Roads to Recovery brings together recent evidence relevant to those planning and delivering stroke services, those delivering treatments to people with stroke and to those living with stroke.
Together with other evidence, this review may be particularly useful for those developing stroke pathways and care across a system. This is not a comprehensive review of all evidence on stroke care; it focuses on studies funded by the National Institute for Health Research (NIHR). The NIHR was set up in 2006 as the research arm of the NHS to provide a health research system focused on the needs of patients and the public. Over the last ten years, it has funded a number of programmes, projects, research centres, workstreams and researchers working in stroke prevention, management and care. These different studies have not been brought together in this way before. This review celebrates the range of recent studies on stroke care funded by NIHR in the last ten years. During this time we have seen a great increase in the volume of stroke studies and the numbers of patients, staff and organisations participating in stroke research. This has strengthened the base of what we know about how best to organise care. Read the review.
SPCR studies featured in the review include:
Ongoing impairments following transient ischaemic attack: retrospective cohort study. Grace Turner
This study used the Health Improvement Network database, which covers approximately 6% of the UK population to examine life after a transient ischaemic attack (TIA). A total of 9419 TIA patients and 46 511 controls were included, who were matched for age, sex and general practice. Results showed that compared with controls, TIA patients had an increased risk of 43% for consulting for fatigue, 26% for psychological impairment and 45% for cognitive impairment. . For example, 25% of TIA patients consulted for psychological impairment within 7.1 months, compared with NIHR Themed Review: Roads to Recovery 57 23.5 months for controls. The authors argued that TIA is associated with subsequent GP consultation for three major impairments. This has implications for long-term care and treatment. page 56.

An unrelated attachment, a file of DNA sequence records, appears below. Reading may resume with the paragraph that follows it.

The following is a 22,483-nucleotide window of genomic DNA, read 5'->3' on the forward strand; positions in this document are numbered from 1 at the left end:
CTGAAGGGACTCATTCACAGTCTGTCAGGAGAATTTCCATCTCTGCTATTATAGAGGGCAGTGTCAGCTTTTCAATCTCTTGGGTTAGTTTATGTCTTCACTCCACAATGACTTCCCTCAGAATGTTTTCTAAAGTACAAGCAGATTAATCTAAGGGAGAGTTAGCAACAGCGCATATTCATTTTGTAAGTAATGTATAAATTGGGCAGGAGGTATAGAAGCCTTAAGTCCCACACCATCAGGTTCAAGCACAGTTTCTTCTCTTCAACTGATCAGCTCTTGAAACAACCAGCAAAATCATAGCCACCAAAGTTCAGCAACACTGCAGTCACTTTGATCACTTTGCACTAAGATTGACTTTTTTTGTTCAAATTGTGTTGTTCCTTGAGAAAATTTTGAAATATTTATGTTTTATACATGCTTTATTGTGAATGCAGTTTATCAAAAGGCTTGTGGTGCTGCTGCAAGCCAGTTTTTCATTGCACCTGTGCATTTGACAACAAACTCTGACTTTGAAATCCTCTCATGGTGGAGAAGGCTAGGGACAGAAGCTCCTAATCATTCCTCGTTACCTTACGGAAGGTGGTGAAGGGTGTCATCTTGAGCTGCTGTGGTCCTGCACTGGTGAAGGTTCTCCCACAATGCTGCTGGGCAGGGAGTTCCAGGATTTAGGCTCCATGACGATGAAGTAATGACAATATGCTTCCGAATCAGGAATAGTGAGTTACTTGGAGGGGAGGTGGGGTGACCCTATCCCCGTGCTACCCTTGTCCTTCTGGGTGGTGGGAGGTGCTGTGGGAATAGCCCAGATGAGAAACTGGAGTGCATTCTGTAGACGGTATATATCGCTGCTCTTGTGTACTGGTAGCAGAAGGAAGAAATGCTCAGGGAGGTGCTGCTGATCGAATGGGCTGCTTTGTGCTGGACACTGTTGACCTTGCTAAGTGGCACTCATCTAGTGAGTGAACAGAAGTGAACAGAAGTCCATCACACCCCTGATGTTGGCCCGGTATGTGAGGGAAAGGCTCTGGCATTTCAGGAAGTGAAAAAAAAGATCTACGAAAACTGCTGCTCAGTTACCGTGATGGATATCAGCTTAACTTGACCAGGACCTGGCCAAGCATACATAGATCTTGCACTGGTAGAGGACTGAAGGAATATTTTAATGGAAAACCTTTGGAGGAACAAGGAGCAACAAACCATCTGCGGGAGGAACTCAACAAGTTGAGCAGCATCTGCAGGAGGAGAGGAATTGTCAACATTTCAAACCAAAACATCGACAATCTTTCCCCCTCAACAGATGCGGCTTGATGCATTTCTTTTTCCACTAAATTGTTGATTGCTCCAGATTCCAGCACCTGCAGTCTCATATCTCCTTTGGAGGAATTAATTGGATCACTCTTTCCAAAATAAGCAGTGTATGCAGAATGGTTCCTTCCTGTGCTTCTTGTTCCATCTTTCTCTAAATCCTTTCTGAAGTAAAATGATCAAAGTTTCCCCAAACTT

Identifying the long-term needs of stroke survivors using the International Classification of Functioning, Disability and Health. Kethakie Sumathipala
This study explored the long-term impact of stroke through a series of interviews with 35 stroke survivors between 1 and 11 years after stroke. The International Classification of Functioning, Disability and Health framework (ICF) was used to contextualise the needs. Long-term needs included activities of daily living, housing, mobility, social participation, financial support, information, rehabilitation and transport. A key facilitator for functioning was social support. Patients often experience health problems not related to stroke as well. The authors concluded that in order to meet long-term needs a range of personal, contextual and environmental factors should be taken into consideration. page 55.